Direct funding of firms' R&D

Governments have long used direct funding to stimulate firms’ R&D through various instruments, including matching grants, subsidized loans, and venture capital and seed funds. Besides basic research and product development, eligible activities for funding may also include training, process innovation, technology commercialization, early stage funding for technology start-ups, etc. Public funding covers a variable proportion of the costs of an R&D project, requiring co-financing by beneficiary firms.

A key objective of direct funding programs is to induce an “additionality” effect in firms, with the result that they end up investing more of their own resources in R&D than originally planned. Besides providing much needed funding to complement internal resources, public R&D funding may produce a signal effect that facilitates firms’ access to external sources of finance and raises the interest of firms’ top management in the project. In addition to input additionality (e.g. more R&D expenditure), public funding can also result in output additionality (e.g. better results in terms of innovation) by focusing on measurable results, like patents or new products. In addition, public funding programmes may also influence the behavior of firms when organizing their R&D activities (behavioral additionality). For example, programmes can target firms that have not previously engaged in collaboration with universities or public research institutes.
Direct funding can be offered across the board to all firms investing in R&D, but the most common practice is to run a competitive selection process targeting specific thematic areas and types of firms. Indeed, R&D grants are increasingly being aligned with strategic priority areas and designed to contribute to other policy goals, such as promoting innovation in SMEs, entrepreneurship, collaboration among firms, or university-industry collaboration.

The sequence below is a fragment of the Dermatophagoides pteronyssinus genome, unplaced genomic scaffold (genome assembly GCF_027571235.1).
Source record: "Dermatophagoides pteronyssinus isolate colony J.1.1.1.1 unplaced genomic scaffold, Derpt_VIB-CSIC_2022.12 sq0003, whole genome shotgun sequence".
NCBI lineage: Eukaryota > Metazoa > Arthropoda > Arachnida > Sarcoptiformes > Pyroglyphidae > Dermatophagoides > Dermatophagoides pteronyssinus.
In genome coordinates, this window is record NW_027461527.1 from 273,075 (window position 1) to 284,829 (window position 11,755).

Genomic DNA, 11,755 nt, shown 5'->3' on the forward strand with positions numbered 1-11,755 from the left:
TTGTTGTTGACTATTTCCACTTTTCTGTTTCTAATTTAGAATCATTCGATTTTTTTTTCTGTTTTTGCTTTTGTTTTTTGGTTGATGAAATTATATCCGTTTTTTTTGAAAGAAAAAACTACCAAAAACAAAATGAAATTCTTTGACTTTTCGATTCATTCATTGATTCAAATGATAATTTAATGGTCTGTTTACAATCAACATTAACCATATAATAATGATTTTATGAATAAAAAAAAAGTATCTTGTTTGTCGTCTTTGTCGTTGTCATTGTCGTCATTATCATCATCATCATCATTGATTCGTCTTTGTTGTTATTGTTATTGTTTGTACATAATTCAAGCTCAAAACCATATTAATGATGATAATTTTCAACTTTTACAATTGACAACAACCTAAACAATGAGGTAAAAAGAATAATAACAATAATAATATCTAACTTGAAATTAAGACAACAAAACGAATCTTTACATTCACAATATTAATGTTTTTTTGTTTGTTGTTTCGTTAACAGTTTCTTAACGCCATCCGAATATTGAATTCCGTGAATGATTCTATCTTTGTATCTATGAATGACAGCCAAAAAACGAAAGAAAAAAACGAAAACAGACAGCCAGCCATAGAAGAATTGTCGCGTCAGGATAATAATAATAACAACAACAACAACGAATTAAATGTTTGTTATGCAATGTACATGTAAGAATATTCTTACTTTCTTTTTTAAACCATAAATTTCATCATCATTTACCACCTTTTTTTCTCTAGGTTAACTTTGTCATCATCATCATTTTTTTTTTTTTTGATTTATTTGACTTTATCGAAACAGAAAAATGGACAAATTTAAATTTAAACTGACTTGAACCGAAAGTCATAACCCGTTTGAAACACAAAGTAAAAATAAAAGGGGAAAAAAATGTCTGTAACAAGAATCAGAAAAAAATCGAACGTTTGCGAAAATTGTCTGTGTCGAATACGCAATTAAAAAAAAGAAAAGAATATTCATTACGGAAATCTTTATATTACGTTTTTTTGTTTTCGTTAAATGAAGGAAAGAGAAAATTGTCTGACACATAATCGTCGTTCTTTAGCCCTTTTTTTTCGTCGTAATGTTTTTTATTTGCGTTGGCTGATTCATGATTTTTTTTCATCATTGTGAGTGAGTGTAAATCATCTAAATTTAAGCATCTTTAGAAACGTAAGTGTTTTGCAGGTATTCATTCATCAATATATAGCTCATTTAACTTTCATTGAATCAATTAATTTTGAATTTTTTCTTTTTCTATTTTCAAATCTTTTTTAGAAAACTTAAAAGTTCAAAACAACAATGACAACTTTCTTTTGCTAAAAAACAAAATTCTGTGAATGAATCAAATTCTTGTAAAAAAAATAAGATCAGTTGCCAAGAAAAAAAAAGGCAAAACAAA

The competitive selection process may be structured around a permanent call for proposals or around periodic calls with fixed deadlines. The review panel that ranks proposals should ensure a transparent, fair and merit-based competition for resources. The proposal evaluation often involves an independent peer review by scientific experts. Following the award of grants, the execution of firms’ projects may last several years and public funds are often provided in tranches against the accomplishment of a set of defined goals. Continuous outreach, monitoring and evaluation are important to increase the efficiency of public funding.
Compared to other forms of public support to business R&D, such as tax incentives, direct funding has the advantage of being able to target specific activities and actors that are of greatest interest in meeting public policy goals. However, direct funding requires relatively higher bureaucracy and administration costs, and raises the problematic prospect of governments “picking out winners”. 
Several factors determine the impact of direct funding of firms’ R&D: direct funding of firms’ R&D will be more effective when it is stable over time. Other factors that determine the impact of an R&D incentive package are its scope of coverage, its magnitude relative to other countries, its ease of implementation in the different stages of the R&D cycle and the balanced use of different types of instruments. When evaluating the impact of public funding on firms’ R&D, the objective should be not only to measure change but also to determine if the observed change can be attributed directly to program intervention, since there are many other factors influencing the evolution of firms’ R&D.


  • Cunningham, P., Gök, A., Laredo, P. (2012), “The impact of direct support to R&D and innovation in firms”, Compendium of Evidence on the Effectiveness of Innovation Policy Intervention, Manchester Institute of Innovation Research   
  • Guellec, D., van Pottelsberghe de la Potterie, B. (2000), “The impact of public R&D expenditure on business R&D”, OECD Science, Technology and Industry Working Papers, 2000/04, OECD Publishing, Paris.
  • Steen, J. V. (2012), “Modes of public funding of research and development: Towards internationally comparable indicators”, OECD Science, Technology and Industry Working Papers, 2012/04, OECD Publishing, Paris.


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